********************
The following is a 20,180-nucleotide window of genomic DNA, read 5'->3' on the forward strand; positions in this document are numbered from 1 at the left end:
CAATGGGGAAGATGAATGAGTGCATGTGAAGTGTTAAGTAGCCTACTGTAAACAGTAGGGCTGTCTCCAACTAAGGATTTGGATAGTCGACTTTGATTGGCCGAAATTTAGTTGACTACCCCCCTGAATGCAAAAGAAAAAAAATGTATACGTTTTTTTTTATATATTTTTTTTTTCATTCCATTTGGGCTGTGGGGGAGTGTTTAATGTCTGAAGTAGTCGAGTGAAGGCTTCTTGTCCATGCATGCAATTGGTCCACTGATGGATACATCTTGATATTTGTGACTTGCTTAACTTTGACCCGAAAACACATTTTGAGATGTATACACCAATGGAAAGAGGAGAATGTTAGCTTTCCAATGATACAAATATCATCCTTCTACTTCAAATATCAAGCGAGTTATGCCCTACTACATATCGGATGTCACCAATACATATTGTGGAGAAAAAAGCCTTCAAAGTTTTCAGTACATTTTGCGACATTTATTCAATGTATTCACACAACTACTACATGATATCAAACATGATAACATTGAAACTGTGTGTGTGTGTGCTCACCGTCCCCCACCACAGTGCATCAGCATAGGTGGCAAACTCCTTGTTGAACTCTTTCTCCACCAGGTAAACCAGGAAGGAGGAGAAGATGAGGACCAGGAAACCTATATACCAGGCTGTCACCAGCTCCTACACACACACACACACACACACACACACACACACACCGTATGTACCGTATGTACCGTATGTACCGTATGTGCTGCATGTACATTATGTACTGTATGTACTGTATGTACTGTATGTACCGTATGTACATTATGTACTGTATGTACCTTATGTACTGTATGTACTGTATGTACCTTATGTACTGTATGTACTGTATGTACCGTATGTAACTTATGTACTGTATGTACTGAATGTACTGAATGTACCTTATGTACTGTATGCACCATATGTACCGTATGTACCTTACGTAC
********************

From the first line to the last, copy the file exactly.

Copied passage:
The following is a 20,180-nucleotide window of genomic DNA, read 5'->3' on the forward strand; positions in this document are numbered from 1 at the left end:
CAATGGGGAAGATGAATGAGTGCATGTGAAGTGTTAAGTAGCCTACTGTAAACAGTAGGGCTGTCTCCAACTAAGGATTTGGATAGTCGACTTTGATTGGCCGAAATTTAGTTGACTACCCCCCTGAATGCAAAAGAAAAAAAATGTATACGTTTTTTTTTATATATTTTTTTTTTCATTCCATTTGGGCTGTGGGGGAGTGTTTAATGTCTGAAGTAGTCGAGTGAAGGCTTCTTGTCCATGCATGCAATTGGTCCACTGATGGATACATCTTGATATTTGTGACTTGCTTAACTTTGACCCGAAAACACATTTTGAGATGTATACACCAATGGAAAGAGGAGAATGTTAGCTTTCCAATGATACAAATATCATCCTTCTACTTCAAATATCAAGCGAGTTATGCCCTACTACATATCGGATGTCACCAATACATATTGTGGAGAAAAAAGCCTTCAAAGTTTTCAGTACATTTTGCGACATTTATTCAATGTATTCACACAACTACTACATGATATCAAACATGATAACATTGAAACTGTGTGTGTGTGTGCTCACCGTCCCCCACCACAGTGCATCAGCATAGGTGGCAAACTCCTTGTTGAACTCTTTCTCCACCAGGTAAACCAGGAAGGAGGAGAAGATGAGGACCAGGAAACCTATATACCAGGCTGTCACCAGCTCCTACACACACACACACACACACACACACACACACACACCGTATGTACCGTATGTACCGTATGTACCGTATGTGCTGCATGTACATTATGTACTGTATGTACTGTATGTACTGTATGTACCGTATGTACATTATGTACTGTATGTACCTTATGTACTGTATGTACTGTATGTACCTTATGTACTGTATGTACTGTATGTACCGTATGTAACTTATGTACTGTATGTACTGAATGTACTGAATGTACCTTATGTACTGTATGCACCATATGTACCGTATGTACCTTACGTAC